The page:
The FTCA permits suits against the United States for the "negligent or wrongful act" of a government employee. 28 U.S.C. §§ 1346, 2674. The scope of the FTCA, as it applies to the military, has been narrowed in a series of decisions which together comprise the Feres doctrine. The thrust of the Feres doctrine prevents an action against the government for "injuries to servicemen where the injuries arise out of or are in the course of activity incident to service." U.S. v. Brown, 348 U.S. 110, 112, 99 L. Ed. 139, 75 S. Ct. 141 (1954); Feres v. U.S., 340 U.S. 135, 146, 95 L. Ed. 152, 71 S. Ct. 153 (1950); Jaffee v. U.S., 663 F.2d 1226, 1227 (3d Cir. 1981), cert. denied, 456 U.S. 972, 72 L. Ed. 2d 845, 102 S. Ct. 2234 (1982); See Brooks v. U.S., 337 U.S. 49, 52, 93 L. Ed. 1200, 69 S. Ct. 918 (1949).
The principle underlying this judicially created exemption is that the FTCA mandates minimum judicial interference with the "peculiar and special relationship of the soldier to his superiors . . . ." Stencel Aero Engineering Corp. v. U.S., 431 U.S. 666, 671, 52 L. Ed. 2d 665, 97 S. Ct. 2054 (1977); U.S. v. Brown, 348 U.S. at 112. Accordingly, Feres insulates the military from FTCA suits arising out of "negligent orders given or negligent acts committed in the course of" an injured serviceman's military duty. Stencel Aero Engineering Corp. v. U.S., 431 U.S. at 671; U.S. v. Brown, 348 U.S. at 112. The pivotal question under the Feres analysis is whether the serviceman sustained the injury either in the "course of" or "incident to" his military service. U.S. v. Brown, 348 U.S. at 112; Feres v. U.S., 340 U.S. at 146; Jaffee v. U.S., 663 F.2d at 1233.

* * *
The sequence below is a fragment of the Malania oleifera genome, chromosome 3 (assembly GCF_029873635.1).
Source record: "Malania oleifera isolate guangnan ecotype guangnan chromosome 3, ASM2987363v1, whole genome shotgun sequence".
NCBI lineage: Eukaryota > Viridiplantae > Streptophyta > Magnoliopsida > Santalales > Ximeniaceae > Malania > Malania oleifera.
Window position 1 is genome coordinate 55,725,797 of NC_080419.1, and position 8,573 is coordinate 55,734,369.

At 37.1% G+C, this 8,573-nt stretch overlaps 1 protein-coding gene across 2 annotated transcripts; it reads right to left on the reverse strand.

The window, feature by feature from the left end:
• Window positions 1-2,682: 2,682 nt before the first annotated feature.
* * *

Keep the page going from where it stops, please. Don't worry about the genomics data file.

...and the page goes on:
These terms "in the course of" and "incident to," however, are not self-evident truths that leap out to illuminate any factual situation. Consequently, courts must probe beneath these conclusionary statements and must identify more specific facts to determine whether an injury or death was sustained in the "course of" or "incident to" one's military service. Application of the doctrine focuses on the relationship between the serviceman and the military at the time and place the injury was sustained. The status and activity of the injured serviceman often seem to be the controlling factors.
The important distinguishing factors accounting for the different outcomes in these two cases are: the status of the injured soldier at the time of injury, the place of the injury, and the nature of the activity engaged in, and whether the injured party was acting under orders or compulsion. These factors control Feres doctrine cases. U.S. v. Brown, 348 U.S. at 112; Feres v. U.S., 340 U.S. at 146; Jaffee v. U.S., 663 F.2d at 1232. See Parker v. U.S., 611 F.2d 1007, 1013-15 (5th Cir. 1980); Woodside v. U.S., 606 F.2d 134, 138-42 (6th Cir. 1979), cert. denied, 445 U.S. 904, 63 L. Ed. 2d 320, 100 S. Ct. 1080 (1980); Harten v. Coons, 502 F.2d 1363, 1365 (10th Cir. 1974), cert. denied, 420 U.S. 963, 95 S. Ct. 1354, 43 L. Ed. 2d 441 (1975).
Generally, an off-duty serviceman not on the military base and not engaged in military activity at the time of injury, can recover under FTCA; an on-duty serviceman, however, is usually barred from recovery. In Brooks, an off-duty serviceman hit by a military vehicle while he was engaged in personal business recovered under FTCA. U.S. v. Brooks, 337 U.S. at 50-52. In Feres, on the other hand, an on-duty serviceman killed in an on-base fire was barred from recovery. Feres v. U.S., 340 U.S. at 136-38, 146.
In this case, appellant argues that the district court improperly applied the Feres doctrine to their claim. Specifically, they argue that the court neglected to focus on Shearer's activity and status at the time and place of his injury. On review, the record indicates that Shearer was not engaged in or acting incident to any military activity at the time of his murder. To the contrary, Shearer was on leave in another state (New Mexico) when he was kidnapped. The United States does not dispute that Shearer was on authorized leave and off the base at the time of his murder.
The district court's error stems from its singular focus on the status and activity of the allegedly negligent parties (i.e. Heard's superior officers) without considering the status and activity of the injured party. Consequently, the district court improperly concluded that appellant's "allegations relate directly to decisions of military personnel made in ...